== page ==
The 2024 European meeting of the International Society for Medical Publication Professionals (ISMPP), held on 23–24 January 2024, saw professionals from all areas of medical communications gather in the Novotel London West to shelter from some quintessentially British weather. I started working at Oxford PharmaGenesis only a couple of months before the world locked down in response to COVID-19, so this was my first chance to attend a conference in person, and it was a great experience! From attending inspiring keynote sessions to reading the different research presented in the poster hall, ISMPP Europe was full of brilliant opportunities to learn and grow.
One of the first sessions of the event was a plenary session titled ’Medcomms 2030: A Blue Sky and Black Cloud Perspective’. Moderated by Jocelyn Woodcock of Caudex, this session saw James Dathan (AstraZeneca), clad in an incredibly daring suit with a blue-sky print, present an optimistic view of how our industry might have changed for the better by the year 2030. This was countered by Bethany Whalley (Novo Nordisk), who presented a more cynical and pessimistic view of how things might have changed for the worse. Will generative artificial intelligence (AI) enhance public access to science through the creation of plain language summaries, or will it be used to output lazy, factually misleading content with little human oversight? Will the role of patients as authors evolve to be the industry standard, or will perceptions of bias and pharma meddling shut down the patient voice? Although the presentation was hugely speculative, it was still interesting to consider the challenges the industry will face in the years to come.
Another highlight of the conference was a session on ’Humanizing AI & Building Trust’. Presented by Nell Watson of the Institute of Electrical and Electronics Engineers Standards Association, this session gave a broad-strokes overview of the history of AI and how it is poised to change not just medical communications, but all areas of science and medicine. The session highlighted both the opportunities that AI presents us and the perils that it might pose, including ‘shadow AI’ being used without disclosure, leaks that could result from improper use of large language models, and questions and concerns about intellectual property rights when using generative AI. As everybody scrambles to get ahead of the curve on AI, it’s important to bear in mind the problems that it can present.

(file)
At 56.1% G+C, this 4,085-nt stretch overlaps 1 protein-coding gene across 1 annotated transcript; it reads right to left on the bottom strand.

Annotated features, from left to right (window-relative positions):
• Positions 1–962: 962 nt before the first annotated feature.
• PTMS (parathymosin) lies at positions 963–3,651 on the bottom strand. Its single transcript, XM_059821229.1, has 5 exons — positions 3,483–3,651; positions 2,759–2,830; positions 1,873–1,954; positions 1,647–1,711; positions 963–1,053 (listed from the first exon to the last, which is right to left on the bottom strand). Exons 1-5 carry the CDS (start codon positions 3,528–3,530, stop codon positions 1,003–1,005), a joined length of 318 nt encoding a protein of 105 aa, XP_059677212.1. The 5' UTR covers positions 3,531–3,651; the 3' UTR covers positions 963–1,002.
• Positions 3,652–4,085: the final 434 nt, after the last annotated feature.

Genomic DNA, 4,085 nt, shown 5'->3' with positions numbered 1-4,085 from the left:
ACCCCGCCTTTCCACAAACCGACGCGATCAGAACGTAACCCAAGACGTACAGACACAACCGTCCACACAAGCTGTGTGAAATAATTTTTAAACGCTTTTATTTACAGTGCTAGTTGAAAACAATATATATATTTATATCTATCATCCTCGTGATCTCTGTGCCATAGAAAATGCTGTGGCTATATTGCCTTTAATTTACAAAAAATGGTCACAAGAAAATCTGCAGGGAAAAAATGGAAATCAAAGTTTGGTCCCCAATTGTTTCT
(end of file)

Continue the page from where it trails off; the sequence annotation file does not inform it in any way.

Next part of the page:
Another plenary session titled ’From Blue Sky to Bottom Line: Getting Innovation Off the Ground’ presented two case studies of innovative projects – both of which were supported by Oxford PharmaGenesis. One project showed results from a pilot study using machine learning algorithms to speed up systematic literature reviews. Another project focused on developing a framework to guide involving patients as authors and reviewers on pharma-sponsored publications – a project that I was involved in developing alongside our client! It was for this second project that I was also co-author on a poster presented at the event, a particular point of pride given it was the first publication of any type that had my name in the byline! You can view the poster here.
Probably coming as a surprise to nobody, one of the prevailing themes of the conference was the role of AI in our industry. Many presenters discussed the topic of AI, and the poster hall contained many presentations on the topic. Presenters had trialled the use of AI to streamline literature reviews, create and improve plain language summaries, and predict and maximize the impact of an article before publication. Although we’re all still brainstorming ideas to figure out how best to utilize AI, it’s clear that the technology has potential. Indeed, the change has already begun: the first draft of this very article was written by prompting our in-house AI tool Paige – followed, of course, by successive refinement by my capable human hands! As you’ll no doubt have heard by now, AI is here to stay, but it’s up to us to make sure that it’s used in the right way.
On the whole, ISMPP Europe was a lovely experience. It was a chance to deepen my understanding of the industry and meet clients face to face, breaking down that screen barrier. Although it’s wonderful to read positive feedback in emails from clients, nothing quite compares to getting to have a chat with another human in person! It was also a great chance to read some posters and get some inspiration for my own work. Hopefully, if I can put this inspiration into practice, it can help me to deliver much more impactful poster designs.